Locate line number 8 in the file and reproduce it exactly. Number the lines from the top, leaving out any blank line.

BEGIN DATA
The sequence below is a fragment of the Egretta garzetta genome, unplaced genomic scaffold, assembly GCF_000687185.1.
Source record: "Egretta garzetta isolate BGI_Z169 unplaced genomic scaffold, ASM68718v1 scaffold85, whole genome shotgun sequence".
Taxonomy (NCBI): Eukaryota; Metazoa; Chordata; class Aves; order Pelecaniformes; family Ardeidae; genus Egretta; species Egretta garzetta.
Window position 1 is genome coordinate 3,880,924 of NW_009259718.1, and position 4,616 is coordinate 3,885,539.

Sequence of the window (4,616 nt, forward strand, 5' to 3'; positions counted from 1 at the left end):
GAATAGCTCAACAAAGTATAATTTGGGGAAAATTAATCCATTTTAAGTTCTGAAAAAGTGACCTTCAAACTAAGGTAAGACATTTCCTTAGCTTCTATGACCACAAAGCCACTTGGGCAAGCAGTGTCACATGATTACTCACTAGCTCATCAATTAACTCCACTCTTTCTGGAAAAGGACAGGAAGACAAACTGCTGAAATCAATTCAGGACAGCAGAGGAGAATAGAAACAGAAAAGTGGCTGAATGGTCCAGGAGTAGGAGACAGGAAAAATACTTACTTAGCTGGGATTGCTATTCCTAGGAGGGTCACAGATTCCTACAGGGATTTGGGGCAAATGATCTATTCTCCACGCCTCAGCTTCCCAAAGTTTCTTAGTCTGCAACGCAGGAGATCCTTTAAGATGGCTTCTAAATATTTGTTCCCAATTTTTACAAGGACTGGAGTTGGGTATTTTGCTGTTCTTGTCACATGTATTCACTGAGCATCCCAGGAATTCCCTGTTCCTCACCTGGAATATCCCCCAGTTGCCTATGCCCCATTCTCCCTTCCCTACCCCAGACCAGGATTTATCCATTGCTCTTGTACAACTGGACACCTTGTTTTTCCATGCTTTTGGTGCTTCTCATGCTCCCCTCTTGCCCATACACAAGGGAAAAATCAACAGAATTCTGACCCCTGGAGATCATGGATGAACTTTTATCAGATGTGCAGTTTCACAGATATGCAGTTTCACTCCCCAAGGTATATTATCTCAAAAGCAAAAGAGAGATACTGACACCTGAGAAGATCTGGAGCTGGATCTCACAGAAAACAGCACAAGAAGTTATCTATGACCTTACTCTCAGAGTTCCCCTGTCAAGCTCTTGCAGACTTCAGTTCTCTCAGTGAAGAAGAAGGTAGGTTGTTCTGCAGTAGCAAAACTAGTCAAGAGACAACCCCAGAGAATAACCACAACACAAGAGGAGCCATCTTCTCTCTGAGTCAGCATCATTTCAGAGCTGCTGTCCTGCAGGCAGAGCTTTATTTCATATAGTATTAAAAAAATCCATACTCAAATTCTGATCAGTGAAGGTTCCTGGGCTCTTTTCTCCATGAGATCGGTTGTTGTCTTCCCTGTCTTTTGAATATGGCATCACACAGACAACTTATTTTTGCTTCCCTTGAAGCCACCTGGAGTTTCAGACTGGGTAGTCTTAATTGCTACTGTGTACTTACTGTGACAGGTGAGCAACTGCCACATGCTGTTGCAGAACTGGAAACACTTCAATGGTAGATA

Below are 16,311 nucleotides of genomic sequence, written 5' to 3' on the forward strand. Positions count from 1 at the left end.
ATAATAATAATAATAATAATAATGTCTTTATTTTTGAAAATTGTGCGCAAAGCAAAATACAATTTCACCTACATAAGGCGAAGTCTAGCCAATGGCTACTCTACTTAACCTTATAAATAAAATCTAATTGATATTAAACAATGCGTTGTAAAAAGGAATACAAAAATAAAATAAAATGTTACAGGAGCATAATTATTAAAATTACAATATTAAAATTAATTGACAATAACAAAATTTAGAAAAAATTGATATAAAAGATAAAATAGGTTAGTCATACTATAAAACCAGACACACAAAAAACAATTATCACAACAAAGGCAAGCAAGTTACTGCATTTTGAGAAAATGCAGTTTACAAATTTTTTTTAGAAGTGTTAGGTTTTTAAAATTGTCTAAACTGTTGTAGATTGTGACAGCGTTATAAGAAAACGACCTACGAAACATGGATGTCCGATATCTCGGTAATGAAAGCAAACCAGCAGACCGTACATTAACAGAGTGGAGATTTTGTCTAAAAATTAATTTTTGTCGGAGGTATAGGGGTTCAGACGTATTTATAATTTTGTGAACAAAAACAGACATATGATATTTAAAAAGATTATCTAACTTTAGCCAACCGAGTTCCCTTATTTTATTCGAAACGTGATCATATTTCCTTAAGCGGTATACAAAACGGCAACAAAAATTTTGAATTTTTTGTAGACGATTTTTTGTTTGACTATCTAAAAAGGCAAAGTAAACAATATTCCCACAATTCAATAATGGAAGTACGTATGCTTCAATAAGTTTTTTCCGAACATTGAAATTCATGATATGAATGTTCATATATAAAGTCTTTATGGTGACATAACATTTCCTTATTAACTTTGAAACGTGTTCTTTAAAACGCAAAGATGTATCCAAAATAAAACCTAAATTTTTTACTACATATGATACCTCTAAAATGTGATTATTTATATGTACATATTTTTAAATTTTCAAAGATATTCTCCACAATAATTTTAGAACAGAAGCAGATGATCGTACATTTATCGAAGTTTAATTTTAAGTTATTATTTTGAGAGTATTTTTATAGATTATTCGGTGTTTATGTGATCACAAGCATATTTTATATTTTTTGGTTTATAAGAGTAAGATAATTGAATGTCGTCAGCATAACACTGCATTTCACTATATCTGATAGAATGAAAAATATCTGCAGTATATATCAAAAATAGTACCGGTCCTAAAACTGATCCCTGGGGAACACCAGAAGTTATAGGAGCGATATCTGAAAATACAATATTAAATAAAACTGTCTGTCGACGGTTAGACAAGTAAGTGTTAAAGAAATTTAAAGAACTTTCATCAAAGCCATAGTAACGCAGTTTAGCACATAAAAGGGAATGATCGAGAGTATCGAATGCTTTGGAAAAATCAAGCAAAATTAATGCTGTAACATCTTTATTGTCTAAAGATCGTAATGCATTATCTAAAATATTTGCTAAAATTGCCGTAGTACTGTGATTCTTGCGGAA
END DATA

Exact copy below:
ATAATAATAATAATAATAATAATGTCTTTATTTTTGAAAATTGTGCGCAAAGCAAAATACAATTTCACCTACATAAGGCGAAGTCTAGCCAATGGCTACTCTACTTAACCTTATAAATAAAATCTAATTGATATTAAACAATGCGTTGTAAAAAGGAATACAAAAATAAAATAAAATGTTACAGGAGCATAATTATTAAAATTACAATATTAAAATTAATTGACAATAACAAAATTTAGAAAAAATTGATATAAAAGATAAAATAGGTTAGTCATACTATAAAACCAGACACACAAAAAACAATTATCACAACAAAGGCAAGCAAGTTACTGCATTTTGAGAAAATGCAGTTTACAAATTTTTTTTAGAAGTGTTAGGTTTTTAAAATTGTCTAAACTGTTGTAGATTGTGACAGCGTTATAAGAAAACGACCTACGAAACATGGATGTCCGATATCTCGGTAATGAAAGCAAACCAGCAGACCGTACATTAACAGAGTGGAGATTTTGTCTAAAAATTAATTTTTGTCGGAGGTATAGGGGTTCAGACGTATTTATAATTTTGTGAACAAAAACAGACATATGATATTTAAAAAGATTATCTAACTTTAGCCAACCGAGTTCCCTTATTTTATTCGAAACGTGATCATATTTCCTTAAGCGGTATACAAAACGGCAACAAAAATTTTGAATTTTTTGTAGACGATTTTTTGTTTGACTATCTAAAAAGGCAAAGTAAACAATATTCCCACAATTCAATAATGGAAGTACGTATGCTTCAATAAGTTTTTTCCGAACATTGAAATTCATGATATGAATGTTCATATATAAAGTCTTTATGGTGACATAACATTTCCTTATTAACTTTGAAACGTGTTCTTTAAAACGCAAAGATGTATCCAAAATAAAACCTAAATTTTTTACTACATATGATACCTCTAAAATGTGATTATTTATATGTACATATTTTTAAATTTTCAAAGATATTCTCCACAATAATTTTAGAACAGAAGCAGATGATCGTACATTTATCGAAGTTTAATTTTAAGTTATTATTTTGAGAGTATTTTTATAGATTATTCGGTGTTTATGTGATCACAAGCATATTTTATATTTTTTGGTTTATAAGAGTAAGATAATTGAATGTCGTCAGCATAACACTGCATTTCACTATATCTGATAGAATGAAAAATATCTGCAGTATATATCAAAAATAGTACCGGTCCTAAAACTGATCCCTGGGGAACACCAGAAGTTATAGGAGCGATATCTGAAAATACAATATTAAATAAAACTGTCTGTCGACGGTTAGACAAGTAAGTGTTAAAGAAATTTAAAGAACTTTCATCAAAGCCATAGTAACGCAGTTTAGCACATAAAAGGGAATGATCGAGAGTATCGAATGCTTTGGAAAAATCAAGCAAAATTAATGCTGTAACATCTTTATTGTCTAAAGATCGTAATGCATTATCTAAAATATTTGCTAAAATTGCCGTAGTACTGTGATTCTTGCGGAA